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The percentage of women working in computer science is disproportionately low. But NKU faculty, staff, and students are intent on reversing the trend.  

TRIWiC conference speakers

By Kelsey Bungenstock

NKU Marketing + Communications intern


It has become a largely forgotten historical fact that women represented the majority of the original computer programmers back in the 1940s.. But beginning in the mid-1980s and continuing to this day, the proportion of women who work in computer science in North America and Western Europe has plunged to just 26 percent. Only 18 percent of all Computer and Information Sciences bachelor degrees are awarded to women.

While there may be no single answer to what’s caused such a drastic and lasting decrease, a group of technical female faculty and staff programmers at NKU is focused on stopping trying to reverse the trend.

On Feb. 19 and 20, the ACM-W Regional Tri-State Women in Computing Conference (TRIWiC) included female academic and industry experts and conference sessions that focused on their careers and work. The conference included a variety of keynote speakers and educational lectures, all coordinated thanks to the dedication of faculty from around the region, volunteers, and the NKU professor who started it all.

Maureen Doyle, associate dean for the College of Informatics, initiated the first TRIWiC in 2011 through a National Science Foundation Broadening Participation grant awarded to Gloria Townsend of DePauw University. Doyle says  Gloria’s vision was “to have celebrations all over the country so women could attend a low-cost conference and drive no more than three hours to get there.”

As the conference chair, Doyle has been responsible for making sure that TRIWiC runs on schedule every two years. She says that past conferences dedicated to the support and empowerment of women in technical fields have been energizing and a source of inspiration for those who may have been discouraged from careers in technology. Support from all departments in the College of Informatics included faculty volunteers, student recruiting, as well as generous sponsors and donations from ACM-W, Microsoft, GE, and others.

“I have had a great industry career spanning almost 20 years before I went back to graduate school,” Doyle says. “I have had a few hassles and can say that while not all not all of the hassles have been due to being female,  some definitely have. My career would have been quite different had I been male, and while I am sure some things would have been better, some things probably would have been worse. What comes to mind immediately is that I was often the only woman on a team, so I always stood out and would be remembered, unlike a lot of male peers. I tried to use this to my advantage and encourage others to do so, too!”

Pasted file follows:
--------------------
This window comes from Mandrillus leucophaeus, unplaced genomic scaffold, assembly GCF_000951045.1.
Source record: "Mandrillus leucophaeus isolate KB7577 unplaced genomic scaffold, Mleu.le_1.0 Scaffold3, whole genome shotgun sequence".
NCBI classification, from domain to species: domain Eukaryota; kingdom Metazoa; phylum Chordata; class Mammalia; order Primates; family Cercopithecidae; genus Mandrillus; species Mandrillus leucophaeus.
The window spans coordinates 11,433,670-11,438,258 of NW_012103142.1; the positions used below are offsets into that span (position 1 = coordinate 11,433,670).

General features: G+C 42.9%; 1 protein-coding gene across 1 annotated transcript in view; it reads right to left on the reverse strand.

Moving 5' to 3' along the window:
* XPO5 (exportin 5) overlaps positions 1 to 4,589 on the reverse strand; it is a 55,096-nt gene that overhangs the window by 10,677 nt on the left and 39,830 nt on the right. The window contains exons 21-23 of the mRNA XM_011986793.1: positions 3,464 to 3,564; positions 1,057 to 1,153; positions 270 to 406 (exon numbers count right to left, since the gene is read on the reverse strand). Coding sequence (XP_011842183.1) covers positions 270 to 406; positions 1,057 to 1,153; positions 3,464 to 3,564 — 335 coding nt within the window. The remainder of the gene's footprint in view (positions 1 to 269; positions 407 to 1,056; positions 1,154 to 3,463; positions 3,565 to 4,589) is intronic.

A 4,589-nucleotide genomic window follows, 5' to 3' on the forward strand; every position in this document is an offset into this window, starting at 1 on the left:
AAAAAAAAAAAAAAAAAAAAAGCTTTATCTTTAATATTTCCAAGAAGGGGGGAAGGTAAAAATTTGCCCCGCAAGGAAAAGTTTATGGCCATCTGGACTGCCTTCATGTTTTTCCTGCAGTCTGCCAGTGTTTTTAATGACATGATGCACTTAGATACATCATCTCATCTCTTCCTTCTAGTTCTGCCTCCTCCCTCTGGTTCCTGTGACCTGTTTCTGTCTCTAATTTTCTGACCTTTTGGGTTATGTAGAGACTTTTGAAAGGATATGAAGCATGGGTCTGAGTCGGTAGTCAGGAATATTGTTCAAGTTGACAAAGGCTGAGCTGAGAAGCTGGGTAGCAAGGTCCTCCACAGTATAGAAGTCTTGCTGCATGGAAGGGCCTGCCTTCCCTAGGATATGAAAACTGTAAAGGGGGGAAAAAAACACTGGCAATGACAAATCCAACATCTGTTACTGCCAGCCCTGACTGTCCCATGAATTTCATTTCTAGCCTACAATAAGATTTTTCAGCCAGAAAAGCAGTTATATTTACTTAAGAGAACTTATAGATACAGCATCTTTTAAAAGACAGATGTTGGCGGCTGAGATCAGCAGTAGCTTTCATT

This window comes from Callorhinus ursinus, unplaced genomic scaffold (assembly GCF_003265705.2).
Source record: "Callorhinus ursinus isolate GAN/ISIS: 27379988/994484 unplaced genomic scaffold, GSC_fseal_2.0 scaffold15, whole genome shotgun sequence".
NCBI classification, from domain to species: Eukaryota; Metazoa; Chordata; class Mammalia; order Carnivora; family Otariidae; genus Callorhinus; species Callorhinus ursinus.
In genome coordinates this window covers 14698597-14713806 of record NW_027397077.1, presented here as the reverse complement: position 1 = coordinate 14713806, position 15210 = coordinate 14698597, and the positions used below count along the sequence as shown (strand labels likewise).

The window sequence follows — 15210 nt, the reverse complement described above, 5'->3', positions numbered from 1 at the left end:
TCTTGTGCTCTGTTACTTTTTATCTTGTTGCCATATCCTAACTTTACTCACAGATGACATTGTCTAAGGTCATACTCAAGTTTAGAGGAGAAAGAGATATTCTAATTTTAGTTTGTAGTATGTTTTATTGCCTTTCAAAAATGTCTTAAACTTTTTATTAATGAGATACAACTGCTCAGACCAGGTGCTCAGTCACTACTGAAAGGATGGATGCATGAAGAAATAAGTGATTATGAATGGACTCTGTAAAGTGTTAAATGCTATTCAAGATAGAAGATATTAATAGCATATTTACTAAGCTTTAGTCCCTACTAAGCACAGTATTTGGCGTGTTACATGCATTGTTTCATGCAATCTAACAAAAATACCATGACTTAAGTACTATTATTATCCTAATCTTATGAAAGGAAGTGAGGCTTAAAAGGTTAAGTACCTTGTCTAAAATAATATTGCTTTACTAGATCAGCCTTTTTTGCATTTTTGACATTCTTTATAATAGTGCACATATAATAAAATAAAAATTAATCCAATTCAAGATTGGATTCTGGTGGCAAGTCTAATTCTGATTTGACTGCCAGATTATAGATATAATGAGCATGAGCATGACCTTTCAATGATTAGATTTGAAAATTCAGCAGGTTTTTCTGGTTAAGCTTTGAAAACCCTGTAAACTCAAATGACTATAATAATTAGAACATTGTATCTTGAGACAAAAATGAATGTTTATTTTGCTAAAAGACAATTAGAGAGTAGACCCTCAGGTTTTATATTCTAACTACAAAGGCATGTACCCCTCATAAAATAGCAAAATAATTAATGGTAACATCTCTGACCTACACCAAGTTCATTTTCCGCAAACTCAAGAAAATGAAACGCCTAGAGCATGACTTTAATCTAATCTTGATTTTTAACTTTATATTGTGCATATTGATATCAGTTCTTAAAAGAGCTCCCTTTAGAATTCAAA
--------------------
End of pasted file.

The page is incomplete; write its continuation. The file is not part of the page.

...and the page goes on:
TRIWiC 2016 attracted more than 200 attendees from 17 different universities and colleges. NKU was well represented, with more than 35 of Doyle’s students and 10 faculty members in attendance, including sophomore Information Technology major Allyson Frame, and senior Computer Science major Cody Gilstrap. Frame acted as a student representative for the Women in Informatics club at NKU, and made sure that all materials that guests needed for the conference were available.

While attending a lecture about the process of starting an Association of Computing Machinery-Women’s chapter (ACM-W) presented by University of Cincinnati’s ACM-W group, Frame learned about many of the challenges involved with starting a chapter. When she talked to fellow NKU students about trying to switch the Women in Informatics club to an ACM-W chapter, Frame says she was met with enthusiasm, along with their willingness to pitch ideas for meetings and the club in general.

“There really isn’t much diversity in the field, or even in some of my classes here at NKU,” Frame says. “Having diversity in the field helps everyone. The team would have more perspectives on how to solve an issue, and having more ways to solve an issue is generally a good thing to have.”

As a male, Cody Gilstrap wanted to attend TRIWiC to have the experience of being in the minority. He says that he noted a significant difference from his typical experiences in the field.

“The IT department where I work is predominantly male, and the app development team is all male. The vast majority of students in my classes are male. I do believe that being a female in programming would be more intimidating, and I wish it were not so,” Gilstrap says.

While at the conference, Gilstrap spoke to one of the keynote speakers, Dr. Deb Agarwal, and took her words to heart.

“Males that are just entering college are still ready to chest bump,” Gilstrap explains. “This show of bravado can be intimidating or even discouraging at times—especially in what is considered by many as a ‘male field.’”

TRIWiC is currently transitioning to a standalone ACM-W conference to ensure it continues to grow and evolve. But Doyle notes that the continued  support from NKU and the College of Informatics was necessary to kicking off the conference and makinge it as successful as it is today.

“I believe diversity in all fields is helpful to creating better products and services,” Doyle says. “The National Council for Women in Technology studied diverse teams in 2014, and found that they often ‘provide superior productivity and financial performance compared to homogeneous teams.’”

For additional information, see the NCWIT Report.